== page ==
“Cosmos” and Resisting the Temptation of False Equivalence
The National Science Foundation released a survey last month that found nearly 1 out of 4 Americans mistakenly believe the Sun orbits the Earth. This was all cleared up about 500 years ago by Nicolaus Copernicus who correctly theorized that the Earth and all the other planets in our solar system orbit a largely stationary sun. Still, 25% of the country disagrees. So does this mean the media is obligated to present the other “side?”
We know by now that the earth is a spherical object. There are satellite photos that confirm it. There are still-photos from the moon. Get high enough in a jet and you can see the curvature of the earth. Yet, there is an actual Flat Earth Society that contends otherwise. This is, literally, their take on the world:
Do we carve out a few minutes to give the Flat-Earthers their “side” of the argument?
There is something called the “Creation Museum” that opened in Petersburg, Kentucky six years ago, that among other things, shows humans walking around with their friends, the dinosaurs. There is ample evidence, of course, that humans never co-existed with dinosaurs; the creatures had gone extinct by the time relatively new-fangled human beings came along. But let’s find the Museum Curator and put him on the air because, surely, this is the other “side” of the Dinosaur story.
And now, Neil deGrass Tyson, hosting a modern-day sequel to Carl Sagan’s Cosmos is under attack from some quarters for espousing Darwin’s theory of evolution with opposing groups demanding equal TV time from FOX and National Geographic to talk about creationism. That is the very definition of false equivalence.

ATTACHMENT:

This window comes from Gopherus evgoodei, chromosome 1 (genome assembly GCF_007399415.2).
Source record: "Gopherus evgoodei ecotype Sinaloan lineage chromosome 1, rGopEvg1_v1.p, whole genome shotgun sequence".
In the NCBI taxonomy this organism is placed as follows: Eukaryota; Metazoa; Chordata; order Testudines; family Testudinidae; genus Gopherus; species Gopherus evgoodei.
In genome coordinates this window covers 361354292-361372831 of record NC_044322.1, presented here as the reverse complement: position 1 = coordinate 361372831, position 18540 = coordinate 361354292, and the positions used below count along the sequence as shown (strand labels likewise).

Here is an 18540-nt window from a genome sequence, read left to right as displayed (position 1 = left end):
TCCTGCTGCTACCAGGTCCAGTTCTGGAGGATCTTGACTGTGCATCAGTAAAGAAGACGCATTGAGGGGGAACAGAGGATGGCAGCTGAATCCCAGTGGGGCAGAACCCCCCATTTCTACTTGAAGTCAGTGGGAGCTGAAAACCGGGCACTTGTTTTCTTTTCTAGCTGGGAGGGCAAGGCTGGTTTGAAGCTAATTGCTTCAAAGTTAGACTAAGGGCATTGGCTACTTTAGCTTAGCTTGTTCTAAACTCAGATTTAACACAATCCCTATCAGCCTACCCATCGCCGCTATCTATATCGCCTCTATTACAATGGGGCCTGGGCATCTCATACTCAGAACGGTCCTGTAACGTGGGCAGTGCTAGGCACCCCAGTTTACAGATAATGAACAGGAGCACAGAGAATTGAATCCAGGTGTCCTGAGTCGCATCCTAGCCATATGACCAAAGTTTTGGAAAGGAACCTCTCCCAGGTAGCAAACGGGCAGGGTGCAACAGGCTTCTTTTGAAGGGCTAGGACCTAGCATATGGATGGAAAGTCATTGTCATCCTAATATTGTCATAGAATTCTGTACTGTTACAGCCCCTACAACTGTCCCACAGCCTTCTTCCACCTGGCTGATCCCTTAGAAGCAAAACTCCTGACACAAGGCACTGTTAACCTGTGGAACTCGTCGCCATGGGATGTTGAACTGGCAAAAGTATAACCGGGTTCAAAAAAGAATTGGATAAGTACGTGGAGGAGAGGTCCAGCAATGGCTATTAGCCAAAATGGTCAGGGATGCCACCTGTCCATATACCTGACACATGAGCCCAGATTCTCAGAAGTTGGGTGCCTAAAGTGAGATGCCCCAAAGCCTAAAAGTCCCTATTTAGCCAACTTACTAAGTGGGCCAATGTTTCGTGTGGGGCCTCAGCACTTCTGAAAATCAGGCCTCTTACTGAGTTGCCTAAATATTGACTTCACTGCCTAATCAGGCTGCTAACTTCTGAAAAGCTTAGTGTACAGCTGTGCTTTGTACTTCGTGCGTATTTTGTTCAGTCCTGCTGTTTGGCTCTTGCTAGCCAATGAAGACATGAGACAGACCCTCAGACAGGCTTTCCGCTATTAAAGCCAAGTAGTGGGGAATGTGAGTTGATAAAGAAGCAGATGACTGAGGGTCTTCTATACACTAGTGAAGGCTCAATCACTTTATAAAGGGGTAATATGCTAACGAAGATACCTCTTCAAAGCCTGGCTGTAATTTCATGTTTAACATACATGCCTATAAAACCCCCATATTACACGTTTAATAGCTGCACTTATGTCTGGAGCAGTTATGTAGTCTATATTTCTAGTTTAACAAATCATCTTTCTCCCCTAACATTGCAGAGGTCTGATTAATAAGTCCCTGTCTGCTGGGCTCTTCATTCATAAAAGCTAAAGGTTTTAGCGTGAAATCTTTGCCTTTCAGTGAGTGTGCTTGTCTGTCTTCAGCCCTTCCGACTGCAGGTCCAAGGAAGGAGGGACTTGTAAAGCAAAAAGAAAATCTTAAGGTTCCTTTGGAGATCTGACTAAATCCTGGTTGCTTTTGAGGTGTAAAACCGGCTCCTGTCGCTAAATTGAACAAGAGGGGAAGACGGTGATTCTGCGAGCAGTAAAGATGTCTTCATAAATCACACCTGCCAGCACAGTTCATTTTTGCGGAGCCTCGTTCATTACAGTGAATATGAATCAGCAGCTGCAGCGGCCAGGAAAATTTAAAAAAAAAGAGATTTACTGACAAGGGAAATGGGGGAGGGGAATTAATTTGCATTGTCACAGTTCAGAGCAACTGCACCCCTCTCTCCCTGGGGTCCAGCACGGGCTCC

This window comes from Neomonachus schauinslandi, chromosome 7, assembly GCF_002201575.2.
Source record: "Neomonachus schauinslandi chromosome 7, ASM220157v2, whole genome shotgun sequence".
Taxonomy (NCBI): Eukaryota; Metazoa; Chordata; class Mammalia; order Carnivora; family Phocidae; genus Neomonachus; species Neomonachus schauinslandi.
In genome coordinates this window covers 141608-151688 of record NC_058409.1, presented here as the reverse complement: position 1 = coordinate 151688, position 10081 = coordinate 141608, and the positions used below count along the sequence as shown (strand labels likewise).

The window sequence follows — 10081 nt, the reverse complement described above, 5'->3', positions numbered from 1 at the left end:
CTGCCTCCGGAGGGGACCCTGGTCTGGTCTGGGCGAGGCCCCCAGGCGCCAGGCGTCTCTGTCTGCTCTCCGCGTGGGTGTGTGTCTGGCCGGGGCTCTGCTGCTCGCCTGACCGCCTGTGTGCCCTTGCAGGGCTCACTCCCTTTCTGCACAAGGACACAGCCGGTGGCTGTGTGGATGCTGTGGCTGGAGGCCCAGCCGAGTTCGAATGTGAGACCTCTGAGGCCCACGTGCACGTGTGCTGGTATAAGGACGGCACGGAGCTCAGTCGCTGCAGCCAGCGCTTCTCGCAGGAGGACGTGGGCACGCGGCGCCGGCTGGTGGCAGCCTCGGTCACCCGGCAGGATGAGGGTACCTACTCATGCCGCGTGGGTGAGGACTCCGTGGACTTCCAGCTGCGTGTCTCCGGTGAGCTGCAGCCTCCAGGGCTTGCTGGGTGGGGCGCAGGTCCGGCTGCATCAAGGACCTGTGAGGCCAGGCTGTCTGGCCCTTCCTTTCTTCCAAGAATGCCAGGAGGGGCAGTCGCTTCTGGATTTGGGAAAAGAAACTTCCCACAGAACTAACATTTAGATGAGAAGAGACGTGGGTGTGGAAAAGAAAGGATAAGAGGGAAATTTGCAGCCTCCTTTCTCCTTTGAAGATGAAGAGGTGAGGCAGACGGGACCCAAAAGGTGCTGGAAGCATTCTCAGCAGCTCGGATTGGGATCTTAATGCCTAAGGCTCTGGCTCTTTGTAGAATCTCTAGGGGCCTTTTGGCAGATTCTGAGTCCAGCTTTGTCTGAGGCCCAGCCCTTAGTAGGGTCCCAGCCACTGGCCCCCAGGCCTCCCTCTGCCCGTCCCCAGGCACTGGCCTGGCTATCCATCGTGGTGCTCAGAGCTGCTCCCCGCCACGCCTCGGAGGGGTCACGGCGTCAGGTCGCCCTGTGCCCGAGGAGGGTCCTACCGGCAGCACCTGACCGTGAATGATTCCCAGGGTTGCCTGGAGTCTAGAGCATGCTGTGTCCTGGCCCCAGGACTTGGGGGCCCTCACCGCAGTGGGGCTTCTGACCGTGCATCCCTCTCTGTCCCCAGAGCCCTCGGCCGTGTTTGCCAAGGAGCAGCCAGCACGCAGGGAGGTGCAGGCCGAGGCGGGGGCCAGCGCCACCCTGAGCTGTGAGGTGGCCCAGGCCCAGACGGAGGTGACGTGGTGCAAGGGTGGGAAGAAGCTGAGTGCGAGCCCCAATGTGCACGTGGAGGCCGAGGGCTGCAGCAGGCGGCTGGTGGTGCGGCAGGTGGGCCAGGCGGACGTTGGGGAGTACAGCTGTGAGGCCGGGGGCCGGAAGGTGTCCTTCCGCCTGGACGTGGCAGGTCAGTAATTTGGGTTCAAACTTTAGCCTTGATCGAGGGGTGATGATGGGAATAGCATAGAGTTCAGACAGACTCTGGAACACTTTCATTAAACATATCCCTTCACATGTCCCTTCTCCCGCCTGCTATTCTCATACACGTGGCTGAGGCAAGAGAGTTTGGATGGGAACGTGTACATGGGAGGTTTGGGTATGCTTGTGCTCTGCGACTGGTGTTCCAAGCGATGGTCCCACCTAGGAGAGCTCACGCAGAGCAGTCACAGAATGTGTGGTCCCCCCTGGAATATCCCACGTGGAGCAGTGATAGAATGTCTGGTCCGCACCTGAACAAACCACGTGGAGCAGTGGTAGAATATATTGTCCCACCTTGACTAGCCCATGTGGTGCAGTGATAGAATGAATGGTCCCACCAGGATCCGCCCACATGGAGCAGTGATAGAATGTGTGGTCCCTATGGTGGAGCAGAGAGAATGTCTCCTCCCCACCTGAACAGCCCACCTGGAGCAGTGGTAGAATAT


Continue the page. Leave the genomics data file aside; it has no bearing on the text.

Science and religion, fact and faith- are too entirely different realms. This does not mean there are no religious or spiritually-inclined scientists or that there are no persons of the cloth who subscribe to scientific discipline and study. It would be great to hear both “sides” on a show that deals with the controversy of creationists versus scientists. But if you’re writing a book or producing a TV series on the history of the universe- it’s about facts, not opinions.
From a philosophical point of view, I must admit I have never understood the revulsion on the part of fundamentalists toward the theory of evolution. How is it, in any way, an affront to the belief in the existence of a higher power? How amazing is a God that creates a universe that allows for the constant change and improvement of all living things through the process of natural selection?
I would go even further and wonder aloud how anyone who studies the infinite nature of our universe could be without a sense of wonder that eventually lands at a spiritual place that attempts to answer what we can’t with pure science. What came before the “big bang” is not knowable. What extends outside the edge of the universe is unfathomable, because theoretically, there is no edge of the universe.
It is in the realm of philosophy where science and spirituality rightfully mingle together. I am grateful to live in a world that considers both. There is little doubt in my mind that all of life as we know it and understand it, spiritually and scientifically, is, in fact, an amazing miracle.
But let’s not corrupt scientific fact with religious opinion by putting spiritual beliefs on some kind of equal footing with objective scientific inquiry. Those beliefs are completely legitimate. In a church. Or in a museum dedicated to Creationism. But not on a television series based on the story of our universe as we’ve come to understand it through long-established methods of scientific research, inquiry and peer review.